two hands doing sign language

Working with Sign Language Interpreters

Attendees who are deaf or hard of hearing may require sign language interpreters to provide ASL or other sign language interpretation in real-time. Below are a few tips for working with sign language interpreters.

  • Interpreters must join the video platform with everyone.
  • Interpreters typically work in teams of at least two, especially for longer meetings. If possible, make the interpreters panelists or co-hosts. This allows them to seamlessly manage the switch between interpreters.
    • Ask the interpreters how often they switch. Often, it’s about every 15 minutes. This lets the speakers know when to pause to allow the interpreters to switch without missing anything.
  • It’s essential to understand that offering captioning does not provide an equivalent accommodation to an ASL request.
  • As with CART, it is wise to create an account with a provider in advance of a meeting and to provide prep materials ahead of time to the interpreters.
    • The Registry of Interpreters for the Deaf(RID) maintains a list of providers. The registry is a good place to start when you are looking for an interpreter. However, if an interpreter appears on this registry, it does not automatically mean they are qualified for the specific topic your meeting will cover. You should check that the interpreter specializes in your meeting’s topic.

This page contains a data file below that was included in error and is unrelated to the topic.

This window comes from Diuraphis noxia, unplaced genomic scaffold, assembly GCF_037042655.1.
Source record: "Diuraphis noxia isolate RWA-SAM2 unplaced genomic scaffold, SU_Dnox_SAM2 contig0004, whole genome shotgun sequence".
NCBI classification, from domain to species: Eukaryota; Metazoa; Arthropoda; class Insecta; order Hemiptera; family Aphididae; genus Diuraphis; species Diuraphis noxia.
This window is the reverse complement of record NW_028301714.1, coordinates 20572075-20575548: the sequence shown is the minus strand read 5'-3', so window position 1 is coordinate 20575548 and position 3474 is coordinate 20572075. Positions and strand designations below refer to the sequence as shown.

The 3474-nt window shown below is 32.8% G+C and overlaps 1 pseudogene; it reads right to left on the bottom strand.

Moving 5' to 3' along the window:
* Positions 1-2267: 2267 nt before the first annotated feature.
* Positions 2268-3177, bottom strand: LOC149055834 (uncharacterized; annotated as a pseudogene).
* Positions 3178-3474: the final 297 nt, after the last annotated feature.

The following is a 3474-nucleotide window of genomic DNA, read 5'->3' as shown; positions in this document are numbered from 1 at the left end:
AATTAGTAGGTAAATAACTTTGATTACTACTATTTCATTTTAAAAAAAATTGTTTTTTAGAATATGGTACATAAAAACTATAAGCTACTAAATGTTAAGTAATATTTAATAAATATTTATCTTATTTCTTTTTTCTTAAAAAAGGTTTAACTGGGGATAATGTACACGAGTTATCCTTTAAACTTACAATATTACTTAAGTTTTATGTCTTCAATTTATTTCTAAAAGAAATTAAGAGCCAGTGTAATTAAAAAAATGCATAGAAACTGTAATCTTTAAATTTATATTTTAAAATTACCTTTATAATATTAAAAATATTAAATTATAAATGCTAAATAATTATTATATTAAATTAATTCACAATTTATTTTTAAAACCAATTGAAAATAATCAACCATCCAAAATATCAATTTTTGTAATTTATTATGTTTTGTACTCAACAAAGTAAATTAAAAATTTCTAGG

• Another option is to ask the attendee who requested an interpreter if they have any recommendations or preferences.

Meeting Etiquette

If you are using sign language interpreters, you’ll want to follow the meeting etiquette they recommend. As with CART, remind participants to speak slowly, clearly and use plain language. Having participants turn off their cameras when they are not speaking is also a best practice, especially during conversations. This assists the interpreters in doing their job successfully by ensuring that the image of the speaking participant always displays automatically and prominently.

When your meeting includes a panel of speakers, ensure the video that participants watch only shows the person currently speaking and the interpreter. If you show all panelists on the screen, it makes each person’s video window smaller and as a result, lip reading will become more difficult for participants. Generally, the fewer videos that you show in the main view, the easier it will be for participants to follow the meeting.

Continue to the Speaker Guide: Requesting Live Captioning for Your Presentation